By Neal Chamberlain
Summer clubbing can be found all over BYU campus, but the only hangover from these clubs comes from too much Kool-Aid. Like the clubs of downtown Salt Lake, the BYU club scene is hopping with food, dancing and people looking for a fun social atmosphere.
Fewer clubs are available during Spring and Summer terms at BYU, but students are encouraged to take advantage of the clubs that remain active. Students can have fun, meet new people and find a place of belonging. The Break Dance Club, Laugh Out Loud, and The Mexican Student Association are a few examples of active summer clubs.
“It’s about the people,” said Alarie Graves, Vice President for Clubs. “Clubs, to me, focus on the individual joining a group and then enjoying themselves.”
Graves, 19, a Spanish teaching major from Denver, said students use clubs both for entertainment and academic purposes.
“A lot of times the freshmen are looking for entertainment. They are looking for fun and something to get involved in other than just hanging out with their friends every night,” Graves said. “Whereas, upperclassmen might start looking for something that can enrich their major, their hobbies or their interests.”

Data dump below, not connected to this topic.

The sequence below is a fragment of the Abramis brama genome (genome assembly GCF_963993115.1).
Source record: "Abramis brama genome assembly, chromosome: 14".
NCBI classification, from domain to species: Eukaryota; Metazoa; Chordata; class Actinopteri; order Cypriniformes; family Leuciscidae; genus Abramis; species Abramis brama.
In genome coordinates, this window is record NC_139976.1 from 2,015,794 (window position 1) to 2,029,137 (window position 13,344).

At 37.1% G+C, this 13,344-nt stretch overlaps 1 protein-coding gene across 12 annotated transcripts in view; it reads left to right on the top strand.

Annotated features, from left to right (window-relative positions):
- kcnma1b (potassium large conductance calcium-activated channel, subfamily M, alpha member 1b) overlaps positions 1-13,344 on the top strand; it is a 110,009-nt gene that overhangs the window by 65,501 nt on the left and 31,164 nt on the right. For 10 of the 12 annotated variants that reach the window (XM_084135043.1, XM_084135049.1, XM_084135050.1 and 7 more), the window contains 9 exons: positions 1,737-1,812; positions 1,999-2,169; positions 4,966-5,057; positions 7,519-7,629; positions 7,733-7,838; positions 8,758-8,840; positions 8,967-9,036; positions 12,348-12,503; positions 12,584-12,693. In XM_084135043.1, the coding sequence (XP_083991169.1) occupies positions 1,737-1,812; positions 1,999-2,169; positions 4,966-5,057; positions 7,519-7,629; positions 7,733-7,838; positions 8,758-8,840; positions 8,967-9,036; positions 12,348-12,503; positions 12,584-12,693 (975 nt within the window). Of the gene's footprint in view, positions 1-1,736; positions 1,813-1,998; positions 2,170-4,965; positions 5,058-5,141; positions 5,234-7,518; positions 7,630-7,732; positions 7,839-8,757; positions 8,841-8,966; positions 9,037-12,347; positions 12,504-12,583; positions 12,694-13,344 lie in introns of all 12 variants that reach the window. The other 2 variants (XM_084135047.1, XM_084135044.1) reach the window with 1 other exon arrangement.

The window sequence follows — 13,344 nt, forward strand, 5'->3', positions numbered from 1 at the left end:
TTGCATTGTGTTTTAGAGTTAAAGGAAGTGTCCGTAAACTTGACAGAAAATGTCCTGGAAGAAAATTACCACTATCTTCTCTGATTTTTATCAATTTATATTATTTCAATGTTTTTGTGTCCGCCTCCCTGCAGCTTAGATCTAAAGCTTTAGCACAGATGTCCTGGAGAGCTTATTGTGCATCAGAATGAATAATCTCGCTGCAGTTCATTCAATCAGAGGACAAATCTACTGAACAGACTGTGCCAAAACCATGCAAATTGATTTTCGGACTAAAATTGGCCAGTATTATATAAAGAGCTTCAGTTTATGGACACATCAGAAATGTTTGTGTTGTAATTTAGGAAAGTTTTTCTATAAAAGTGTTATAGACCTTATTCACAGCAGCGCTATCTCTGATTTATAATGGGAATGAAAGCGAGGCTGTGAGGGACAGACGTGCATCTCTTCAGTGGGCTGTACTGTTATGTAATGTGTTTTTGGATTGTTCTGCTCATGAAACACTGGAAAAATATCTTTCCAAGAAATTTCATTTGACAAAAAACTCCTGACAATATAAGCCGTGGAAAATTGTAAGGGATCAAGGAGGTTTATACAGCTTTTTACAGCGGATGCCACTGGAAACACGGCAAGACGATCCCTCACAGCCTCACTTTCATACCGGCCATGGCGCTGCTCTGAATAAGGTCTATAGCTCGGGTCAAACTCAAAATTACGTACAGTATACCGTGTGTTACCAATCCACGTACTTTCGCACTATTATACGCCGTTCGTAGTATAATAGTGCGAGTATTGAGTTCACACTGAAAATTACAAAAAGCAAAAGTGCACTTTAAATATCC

Clubs that survive during the summer are more entertainment-based said Josh Dickinson, Administrative Assistant for Clubs.
“These are the ones that cannot only bring people into the club to participate on a consistent basis, but they are normally the ones that have an appeal for the other students at BYU to come watch them [perform],” Dickinson said. “They have more interest and a greater pull at BYU.”
Clubs must be sponsored either by a specific department or through BYUSA. Whether its focus is sculpting Jell-O or teaching how to manage personal finances, Dickinson said the purpose of each club must meet the mission of BYUSA clubs.
“The mission of BYUSA clubs is to create places of belonging for BYU students,” Dickinson said. “A club should be focused on helping BYU students and should enrich the BYU experience for those students.”
Alejandra Guerra, 23, a History and Archeology major from Santiago, Chile, said her BYU experience has been enriched by her involvement in clubs. She is currently a member of the Chilean and the Anthropology clubs, but enjoys attending a variety of clubs. She said they help her to meet people like herself.
“Clubs foster a great environment for you to meet people,” Guerra said. “It’s kind of cool that you can actually meet more people than the ones in your ward or people in your classes. These are people who really have the same passions you have.”
The summer is the time to join clubs because there are fewer people and it is easier to make close bonds with other members, Guerra said.